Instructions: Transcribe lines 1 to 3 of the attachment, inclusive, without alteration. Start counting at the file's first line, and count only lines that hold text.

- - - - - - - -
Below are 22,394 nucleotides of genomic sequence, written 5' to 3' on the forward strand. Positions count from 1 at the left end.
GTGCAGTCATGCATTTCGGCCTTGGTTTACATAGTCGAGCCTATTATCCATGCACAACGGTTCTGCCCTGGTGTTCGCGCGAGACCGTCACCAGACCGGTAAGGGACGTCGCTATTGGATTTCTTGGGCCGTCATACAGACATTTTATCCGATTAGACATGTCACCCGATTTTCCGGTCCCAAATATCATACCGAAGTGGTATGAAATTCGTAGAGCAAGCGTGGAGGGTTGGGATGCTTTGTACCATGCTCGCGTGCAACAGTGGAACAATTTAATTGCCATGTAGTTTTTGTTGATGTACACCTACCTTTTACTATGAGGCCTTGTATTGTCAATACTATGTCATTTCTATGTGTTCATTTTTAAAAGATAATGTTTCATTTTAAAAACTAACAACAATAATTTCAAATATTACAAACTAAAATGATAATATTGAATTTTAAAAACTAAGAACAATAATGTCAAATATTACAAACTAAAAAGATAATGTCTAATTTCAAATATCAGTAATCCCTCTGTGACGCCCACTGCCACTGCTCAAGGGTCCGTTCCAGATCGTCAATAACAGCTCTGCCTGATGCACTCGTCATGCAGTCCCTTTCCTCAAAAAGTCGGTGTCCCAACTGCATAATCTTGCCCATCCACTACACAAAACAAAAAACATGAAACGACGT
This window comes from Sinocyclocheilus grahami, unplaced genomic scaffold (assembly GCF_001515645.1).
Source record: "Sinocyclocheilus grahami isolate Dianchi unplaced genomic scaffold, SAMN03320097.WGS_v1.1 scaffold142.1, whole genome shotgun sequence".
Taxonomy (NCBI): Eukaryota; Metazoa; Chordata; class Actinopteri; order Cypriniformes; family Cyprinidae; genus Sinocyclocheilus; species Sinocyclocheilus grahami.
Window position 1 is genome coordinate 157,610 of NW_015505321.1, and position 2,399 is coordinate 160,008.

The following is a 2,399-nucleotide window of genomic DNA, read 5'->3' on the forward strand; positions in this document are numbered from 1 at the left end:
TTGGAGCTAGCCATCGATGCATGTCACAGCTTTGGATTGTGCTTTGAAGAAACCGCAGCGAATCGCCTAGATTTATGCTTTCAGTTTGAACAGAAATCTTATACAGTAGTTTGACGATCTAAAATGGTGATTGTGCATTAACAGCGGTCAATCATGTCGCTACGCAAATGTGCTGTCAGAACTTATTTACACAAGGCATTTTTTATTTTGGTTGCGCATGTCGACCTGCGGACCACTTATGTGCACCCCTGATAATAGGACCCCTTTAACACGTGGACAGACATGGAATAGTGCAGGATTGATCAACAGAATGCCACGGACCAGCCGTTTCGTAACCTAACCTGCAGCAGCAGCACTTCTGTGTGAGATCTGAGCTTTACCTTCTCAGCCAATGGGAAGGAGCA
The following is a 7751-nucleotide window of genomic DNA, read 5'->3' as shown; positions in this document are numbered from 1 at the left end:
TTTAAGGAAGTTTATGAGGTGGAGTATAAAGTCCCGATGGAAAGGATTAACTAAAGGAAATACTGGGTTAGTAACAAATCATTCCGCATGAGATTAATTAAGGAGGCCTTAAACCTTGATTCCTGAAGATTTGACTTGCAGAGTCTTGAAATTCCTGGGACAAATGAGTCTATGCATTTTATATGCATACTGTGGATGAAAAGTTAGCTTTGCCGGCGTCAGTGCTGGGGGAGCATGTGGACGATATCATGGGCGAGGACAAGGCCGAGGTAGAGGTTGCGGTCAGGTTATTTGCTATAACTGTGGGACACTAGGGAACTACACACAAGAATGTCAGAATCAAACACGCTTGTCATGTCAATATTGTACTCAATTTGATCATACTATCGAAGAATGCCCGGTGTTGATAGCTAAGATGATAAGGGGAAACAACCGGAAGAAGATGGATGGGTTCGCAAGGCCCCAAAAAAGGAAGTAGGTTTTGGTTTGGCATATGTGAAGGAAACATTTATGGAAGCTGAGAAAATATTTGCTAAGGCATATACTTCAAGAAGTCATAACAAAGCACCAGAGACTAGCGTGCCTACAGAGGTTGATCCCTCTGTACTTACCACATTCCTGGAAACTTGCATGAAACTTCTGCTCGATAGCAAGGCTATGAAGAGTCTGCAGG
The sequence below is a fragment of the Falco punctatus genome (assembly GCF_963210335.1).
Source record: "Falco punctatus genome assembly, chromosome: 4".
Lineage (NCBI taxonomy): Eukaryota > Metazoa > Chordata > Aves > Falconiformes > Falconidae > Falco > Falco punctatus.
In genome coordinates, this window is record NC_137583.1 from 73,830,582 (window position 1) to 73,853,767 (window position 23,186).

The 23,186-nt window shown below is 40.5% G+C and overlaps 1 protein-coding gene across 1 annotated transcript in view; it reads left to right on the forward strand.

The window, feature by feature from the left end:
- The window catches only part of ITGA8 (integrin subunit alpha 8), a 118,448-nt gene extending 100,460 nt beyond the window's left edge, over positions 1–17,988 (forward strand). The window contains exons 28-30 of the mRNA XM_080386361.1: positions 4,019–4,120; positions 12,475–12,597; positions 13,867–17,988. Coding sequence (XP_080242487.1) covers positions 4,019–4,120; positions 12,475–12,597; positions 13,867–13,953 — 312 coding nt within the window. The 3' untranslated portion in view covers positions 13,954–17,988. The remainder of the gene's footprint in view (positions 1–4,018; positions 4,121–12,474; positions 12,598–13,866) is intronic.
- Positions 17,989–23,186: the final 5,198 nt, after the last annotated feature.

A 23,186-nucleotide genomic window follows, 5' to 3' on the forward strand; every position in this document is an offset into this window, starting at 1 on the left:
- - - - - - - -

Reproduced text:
Below are 22,394 nucleotides of genomic sequence, written 5' to 3' on the forward strand. Positions count from 1 at the left end.
GTGCAGTCATGCATTTCGGCCTTGGTTTACATAGTCGAGCCTATTATCCATGCACAACGGTTCTGCCCTGGTGTTCGCGCGAGACCGTCACCAGACCGGTAAGGGACGTCGCTATTGGATTTCTTGGGCCGTCATACAGACATTTTATCCGATTAGACATGTCACCCGATTTTCCGGTCCCAAATATCATACCGAAGTGGTATGAAATTCGTAGAGCAAGCGTGGAGGGTTGGGATGCTTTGTACCATGCTCGCGTGCAACAGTGGAACAATTTAATTGCCATGTAGTTTTTGTTGATGTACACCTACCTTTTACTATGAGGCCTTGTATTGTCAATACTATGTCATTTCTATGTGTTCATTTTTAAAAGATAATGTTTCATTTTAAAAACTAACAACAATAATTTCAAATATTACAAACTAAAATGATAATATTGAATTTTAAAAACTAAGAACAATAATGTCAAATATTACAAACTAAAAAGATAATGTCTAATTTCAAATATCAGTAATCCCTCTGTGACGCCCACTGCCACTGCTCAAGGGTCCGTTCCAGATCGTCAATAACAGCTCTGCCTGATGCACTCGTCATGCAGTCCCTTTCCTCAAAAAGTCGGTGTCCCAACTGCATAATCTTGCCCATCCACTACACAAAACAAAAAACATGAAACGACGT
This window comes from Sinocyclocheilus grahami, unplaced genomic scaffold (assembly GCF_001515645.1).